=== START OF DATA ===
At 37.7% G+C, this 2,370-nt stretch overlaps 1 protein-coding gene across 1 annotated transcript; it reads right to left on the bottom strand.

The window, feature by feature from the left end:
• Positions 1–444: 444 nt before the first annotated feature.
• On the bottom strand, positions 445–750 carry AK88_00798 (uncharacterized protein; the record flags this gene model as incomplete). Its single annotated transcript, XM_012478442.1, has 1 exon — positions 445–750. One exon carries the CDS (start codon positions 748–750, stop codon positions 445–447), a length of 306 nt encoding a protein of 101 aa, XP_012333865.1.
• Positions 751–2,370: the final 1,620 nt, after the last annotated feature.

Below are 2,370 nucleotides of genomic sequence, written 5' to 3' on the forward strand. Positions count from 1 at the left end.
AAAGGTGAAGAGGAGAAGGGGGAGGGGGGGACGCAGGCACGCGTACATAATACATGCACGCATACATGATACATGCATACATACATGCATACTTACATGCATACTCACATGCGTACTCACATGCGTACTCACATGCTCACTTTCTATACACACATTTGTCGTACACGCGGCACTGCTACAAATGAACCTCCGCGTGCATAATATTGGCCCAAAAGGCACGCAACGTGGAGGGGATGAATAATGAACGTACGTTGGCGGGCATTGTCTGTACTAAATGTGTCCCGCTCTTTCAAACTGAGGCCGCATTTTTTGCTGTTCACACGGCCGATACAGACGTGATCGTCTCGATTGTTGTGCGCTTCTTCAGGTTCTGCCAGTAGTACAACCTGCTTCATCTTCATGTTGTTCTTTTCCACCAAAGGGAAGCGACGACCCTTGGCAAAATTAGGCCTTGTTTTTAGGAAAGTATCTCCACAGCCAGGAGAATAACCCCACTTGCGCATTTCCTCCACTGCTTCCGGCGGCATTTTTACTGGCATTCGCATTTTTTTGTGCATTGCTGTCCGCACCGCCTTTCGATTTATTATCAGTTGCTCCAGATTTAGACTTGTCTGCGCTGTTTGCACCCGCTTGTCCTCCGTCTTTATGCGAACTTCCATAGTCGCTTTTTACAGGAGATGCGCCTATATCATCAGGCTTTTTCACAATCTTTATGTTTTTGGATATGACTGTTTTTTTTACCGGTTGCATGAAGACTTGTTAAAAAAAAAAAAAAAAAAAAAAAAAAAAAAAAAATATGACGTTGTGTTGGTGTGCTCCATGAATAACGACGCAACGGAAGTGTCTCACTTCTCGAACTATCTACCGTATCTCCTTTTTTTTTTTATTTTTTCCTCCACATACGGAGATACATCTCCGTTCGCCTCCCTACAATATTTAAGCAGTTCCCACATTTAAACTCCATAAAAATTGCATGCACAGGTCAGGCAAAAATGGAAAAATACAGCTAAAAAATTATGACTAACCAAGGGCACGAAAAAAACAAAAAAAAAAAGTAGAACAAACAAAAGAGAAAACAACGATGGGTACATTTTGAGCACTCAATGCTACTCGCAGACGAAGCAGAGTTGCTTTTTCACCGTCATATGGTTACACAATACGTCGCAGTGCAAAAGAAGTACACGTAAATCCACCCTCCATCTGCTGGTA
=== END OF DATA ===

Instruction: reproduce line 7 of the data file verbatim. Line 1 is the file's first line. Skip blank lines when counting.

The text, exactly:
AAAGGTGAAGAGGAGAAGGGGGAGGGGGGGACGCAGGCACGCGTACATAATACATGCACGCATACATGATACATGCATACATACATGCATACTTACATGCATACTCACATGCGTACTCACATGCGTACTCACATGCTCACTTTCTATACACACATTTGTCGTACACGCGGCACTGCTACAAATGAACCTCCGCGTGCATAATATTGGCCCAAAAGGCACGCAACGTGGAGGGGATGAATAATGAACGTACGTTGGCGGGCATTGTCTGTACTAAATGTGTCCCGCTCTTTCAAACTGAGGCCGCATTTTTTGCTGTTCACACGGCCGATACAGACGTGATCGTCTCGATTGTTGTGCGCTTCTTCAGGTTCTGCCAGTAGTACAACCTGCTTCATCTTCATGTTGTTCTTTTCCACCAAAGGGAAGCGACGACCCTTGGCAAAATTAGGCCTTGTTTTTAGGAAAGTATCTCCACAGCCAGGAGAATAACCCCACTTGCGCATTTCCTCCACTGCTTCCGGCGGCATTTTTACTGGCATTCGCATTTTTTTGTGCATTGCTGTCCGCACCGCCTTTCGATTTATTATCAGTTGCTCCAGATTTAGACTTGTCTGCGCTGTTTGCACCCGCTTGTCCTCCGTCTTTATGCGAACTTCCATAGTCGCTTTTTACAGGAGATGCGCCTATATCATCAGGCTTTTTCACAATCTTTATGTTTTTGGATATGACTGTTTTTTTTACCGGTTGCATGAAGACTTGTTAAAAAAAAAAAAAAAAAAAAAAAAAAAAAAAAAATATGACGTTGTGTTGGTGTGCTCCATGAATAACGACGCAACGGAAGTGTCTCACTTCTCGAACTATCTACCGTATCTCCTTTTTTTTTTTATTTTTTCCTCCACATACGGAGATACATCTCCGTTCGCCTCCCTACAATATTTAAGCAGTTCCCACATTTAAACTCCATAAAAATTGCATGCACAGGTCAGGCAAAAATGGAAAAATACAGCTAAAAAATTATGACTAACCAAGGGCACGAAAAAAACAAAAAAAAAAAGTAGAACAAACAAAAGAGAAAACAACGATGGGTACATTTTGAGCACTCAATGCTACTCGCAGACGAAGCAGAGTTGCTTTTTCACCGTCATATGGTTACACAATACGTCGCAGTGCAAAAGAAGTACACGTAAATCCACCCTCCATCTGCTGGTA